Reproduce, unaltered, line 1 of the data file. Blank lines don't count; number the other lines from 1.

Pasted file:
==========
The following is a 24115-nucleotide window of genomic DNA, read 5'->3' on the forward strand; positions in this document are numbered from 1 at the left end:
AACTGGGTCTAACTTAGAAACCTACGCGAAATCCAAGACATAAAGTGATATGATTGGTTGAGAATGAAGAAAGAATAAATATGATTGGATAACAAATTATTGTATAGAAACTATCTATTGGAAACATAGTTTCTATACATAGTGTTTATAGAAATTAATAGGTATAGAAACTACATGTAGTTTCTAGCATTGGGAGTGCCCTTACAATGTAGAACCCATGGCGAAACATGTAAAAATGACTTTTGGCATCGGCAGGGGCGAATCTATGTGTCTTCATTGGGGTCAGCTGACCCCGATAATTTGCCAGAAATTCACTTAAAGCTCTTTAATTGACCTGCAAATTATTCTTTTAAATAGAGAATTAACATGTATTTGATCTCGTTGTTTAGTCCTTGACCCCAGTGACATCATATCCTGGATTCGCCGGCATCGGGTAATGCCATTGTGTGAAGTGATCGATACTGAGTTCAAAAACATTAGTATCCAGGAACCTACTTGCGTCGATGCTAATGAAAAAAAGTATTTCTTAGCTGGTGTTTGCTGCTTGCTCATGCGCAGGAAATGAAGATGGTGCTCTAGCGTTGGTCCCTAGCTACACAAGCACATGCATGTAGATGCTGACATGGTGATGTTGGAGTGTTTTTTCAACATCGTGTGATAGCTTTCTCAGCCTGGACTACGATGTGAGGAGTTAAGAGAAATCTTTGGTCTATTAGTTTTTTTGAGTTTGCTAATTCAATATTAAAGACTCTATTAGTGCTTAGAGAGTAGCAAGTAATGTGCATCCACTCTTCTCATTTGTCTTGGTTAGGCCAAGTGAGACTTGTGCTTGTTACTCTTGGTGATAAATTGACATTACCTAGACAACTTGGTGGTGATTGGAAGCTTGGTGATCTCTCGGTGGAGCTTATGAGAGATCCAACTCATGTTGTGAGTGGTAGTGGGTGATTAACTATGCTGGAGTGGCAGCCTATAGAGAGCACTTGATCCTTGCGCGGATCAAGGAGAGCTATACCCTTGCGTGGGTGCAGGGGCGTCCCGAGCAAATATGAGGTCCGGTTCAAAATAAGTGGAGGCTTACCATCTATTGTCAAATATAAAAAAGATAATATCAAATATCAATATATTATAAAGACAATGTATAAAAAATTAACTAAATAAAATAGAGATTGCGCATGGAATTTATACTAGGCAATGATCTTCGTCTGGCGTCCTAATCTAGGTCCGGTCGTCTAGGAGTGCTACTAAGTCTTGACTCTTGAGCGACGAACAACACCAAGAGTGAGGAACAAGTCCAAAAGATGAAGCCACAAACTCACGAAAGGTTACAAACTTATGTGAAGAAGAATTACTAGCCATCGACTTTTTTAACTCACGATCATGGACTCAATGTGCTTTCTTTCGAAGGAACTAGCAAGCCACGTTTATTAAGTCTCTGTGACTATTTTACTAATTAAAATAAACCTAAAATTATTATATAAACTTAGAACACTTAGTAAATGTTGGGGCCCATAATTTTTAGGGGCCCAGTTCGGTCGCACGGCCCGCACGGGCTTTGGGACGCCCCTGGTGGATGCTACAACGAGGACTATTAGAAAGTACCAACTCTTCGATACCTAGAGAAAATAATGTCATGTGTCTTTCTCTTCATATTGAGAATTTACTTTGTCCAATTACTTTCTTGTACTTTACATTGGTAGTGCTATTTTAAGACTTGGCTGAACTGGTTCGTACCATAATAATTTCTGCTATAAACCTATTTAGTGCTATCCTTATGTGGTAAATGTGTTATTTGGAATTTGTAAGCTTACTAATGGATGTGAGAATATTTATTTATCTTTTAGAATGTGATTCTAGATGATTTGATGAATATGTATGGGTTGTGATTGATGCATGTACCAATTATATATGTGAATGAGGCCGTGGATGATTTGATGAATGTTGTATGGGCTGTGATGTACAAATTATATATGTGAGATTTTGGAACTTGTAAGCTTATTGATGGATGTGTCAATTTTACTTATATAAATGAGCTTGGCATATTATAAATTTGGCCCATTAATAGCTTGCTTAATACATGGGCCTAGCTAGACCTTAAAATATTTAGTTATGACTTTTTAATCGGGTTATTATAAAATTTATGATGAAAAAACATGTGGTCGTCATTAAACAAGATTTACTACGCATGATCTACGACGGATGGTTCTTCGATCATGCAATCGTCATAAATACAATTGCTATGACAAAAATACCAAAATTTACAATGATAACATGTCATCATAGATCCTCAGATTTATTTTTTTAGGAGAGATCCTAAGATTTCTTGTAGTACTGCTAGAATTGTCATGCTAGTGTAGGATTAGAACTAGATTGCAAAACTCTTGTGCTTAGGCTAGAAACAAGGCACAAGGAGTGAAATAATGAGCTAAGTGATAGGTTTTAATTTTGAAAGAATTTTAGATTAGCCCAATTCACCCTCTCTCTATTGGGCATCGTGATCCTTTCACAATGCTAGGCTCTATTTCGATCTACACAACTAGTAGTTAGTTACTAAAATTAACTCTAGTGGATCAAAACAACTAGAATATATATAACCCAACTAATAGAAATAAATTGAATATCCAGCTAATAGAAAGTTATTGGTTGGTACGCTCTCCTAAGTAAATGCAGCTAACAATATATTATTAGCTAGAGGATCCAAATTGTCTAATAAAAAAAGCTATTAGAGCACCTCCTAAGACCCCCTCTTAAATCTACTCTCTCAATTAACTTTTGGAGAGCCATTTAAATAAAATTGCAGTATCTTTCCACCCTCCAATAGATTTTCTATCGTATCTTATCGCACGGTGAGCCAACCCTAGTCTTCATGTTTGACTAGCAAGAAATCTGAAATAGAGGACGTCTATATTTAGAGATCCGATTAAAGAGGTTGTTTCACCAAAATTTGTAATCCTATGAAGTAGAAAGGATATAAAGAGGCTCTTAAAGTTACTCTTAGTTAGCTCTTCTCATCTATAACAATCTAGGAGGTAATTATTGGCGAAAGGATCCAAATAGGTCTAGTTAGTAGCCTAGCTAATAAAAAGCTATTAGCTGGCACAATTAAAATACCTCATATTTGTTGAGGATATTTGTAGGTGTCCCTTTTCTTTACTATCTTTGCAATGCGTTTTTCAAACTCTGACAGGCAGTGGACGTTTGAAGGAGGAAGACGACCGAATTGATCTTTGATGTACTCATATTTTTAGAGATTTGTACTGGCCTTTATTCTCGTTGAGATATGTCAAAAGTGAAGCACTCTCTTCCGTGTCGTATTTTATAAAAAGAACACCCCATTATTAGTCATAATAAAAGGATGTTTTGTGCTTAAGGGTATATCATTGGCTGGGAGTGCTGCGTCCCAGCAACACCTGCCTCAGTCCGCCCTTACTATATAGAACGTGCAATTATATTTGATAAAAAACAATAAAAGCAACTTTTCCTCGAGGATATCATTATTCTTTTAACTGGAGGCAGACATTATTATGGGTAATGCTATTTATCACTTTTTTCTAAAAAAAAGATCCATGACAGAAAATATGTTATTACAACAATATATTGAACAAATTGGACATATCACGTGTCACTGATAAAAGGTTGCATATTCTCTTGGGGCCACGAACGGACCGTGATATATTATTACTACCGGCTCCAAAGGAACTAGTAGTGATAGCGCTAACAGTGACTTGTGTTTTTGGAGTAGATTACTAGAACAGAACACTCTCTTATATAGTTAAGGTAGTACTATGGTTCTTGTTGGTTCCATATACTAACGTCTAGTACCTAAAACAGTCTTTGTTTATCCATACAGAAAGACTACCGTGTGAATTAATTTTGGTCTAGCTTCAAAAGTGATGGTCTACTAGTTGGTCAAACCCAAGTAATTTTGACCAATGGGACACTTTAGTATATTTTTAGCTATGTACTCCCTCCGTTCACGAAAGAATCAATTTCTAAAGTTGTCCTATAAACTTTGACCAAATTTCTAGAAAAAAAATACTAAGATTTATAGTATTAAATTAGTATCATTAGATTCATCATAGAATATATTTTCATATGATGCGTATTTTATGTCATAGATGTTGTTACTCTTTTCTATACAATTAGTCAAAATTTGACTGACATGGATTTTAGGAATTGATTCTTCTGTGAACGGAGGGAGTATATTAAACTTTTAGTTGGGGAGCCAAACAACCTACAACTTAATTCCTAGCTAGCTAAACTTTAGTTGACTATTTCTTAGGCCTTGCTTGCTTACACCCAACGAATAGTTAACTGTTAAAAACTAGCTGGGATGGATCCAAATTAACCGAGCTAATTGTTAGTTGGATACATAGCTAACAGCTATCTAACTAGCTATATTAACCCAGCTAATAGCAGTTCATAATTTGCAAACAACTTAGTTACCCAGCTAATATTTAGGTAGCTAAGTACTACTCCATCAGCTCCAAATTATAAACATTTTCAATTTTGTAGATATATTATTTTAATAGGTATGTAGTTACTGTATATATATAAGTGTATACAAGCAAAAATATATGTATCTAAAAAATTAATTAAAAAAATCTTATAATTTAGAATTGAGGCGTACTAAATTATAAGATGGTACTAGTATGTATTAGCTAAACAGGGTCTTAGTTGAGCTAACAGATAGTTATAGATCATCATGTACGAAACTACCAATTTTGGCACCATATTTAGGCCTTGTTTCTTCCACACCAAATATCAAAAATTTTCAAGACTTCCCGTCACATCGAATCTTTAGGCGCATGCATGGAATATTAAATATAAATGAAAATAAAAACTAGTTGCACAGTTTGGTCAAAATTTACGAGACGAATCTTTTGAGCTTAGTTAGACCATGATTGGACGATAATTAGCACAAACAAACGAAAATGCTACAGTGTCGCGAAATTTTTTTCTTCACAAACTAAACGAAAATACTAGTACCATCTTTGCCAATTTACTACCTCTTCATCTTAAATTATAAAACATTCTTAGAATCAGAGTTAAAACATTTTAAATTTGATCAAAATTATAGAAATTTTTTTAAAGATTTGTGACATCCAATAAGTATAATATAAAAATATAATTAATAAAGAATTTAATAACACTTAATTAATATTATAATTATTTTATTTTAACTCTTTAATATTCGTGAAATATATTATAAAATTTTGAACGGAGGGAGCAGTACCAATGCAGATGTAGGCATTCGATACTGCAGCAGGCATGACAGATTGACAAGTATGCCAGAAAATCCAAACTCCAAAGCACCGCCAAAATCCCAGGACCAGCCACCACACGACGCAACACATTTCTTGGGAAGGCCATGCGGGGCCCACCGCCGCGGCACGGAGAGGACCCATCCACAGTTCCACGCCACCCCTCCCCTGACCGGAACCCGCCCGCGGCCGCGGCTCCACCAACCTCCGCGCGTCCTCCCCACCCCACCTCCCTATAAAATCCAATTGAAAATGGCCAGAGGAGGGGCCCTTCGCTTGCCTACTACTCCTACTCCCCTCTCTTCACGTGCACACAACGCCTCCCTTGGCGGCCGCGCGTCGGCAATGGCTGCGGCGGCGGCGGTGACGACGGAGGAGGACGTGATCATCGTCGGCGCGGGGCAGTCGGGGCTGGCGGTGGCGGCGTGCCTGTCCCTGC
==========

The following is a 24115-nucleotide window of genomic DNA, read 5'->3' on the forward strand; positions in this document are numbered from 1 at the left end: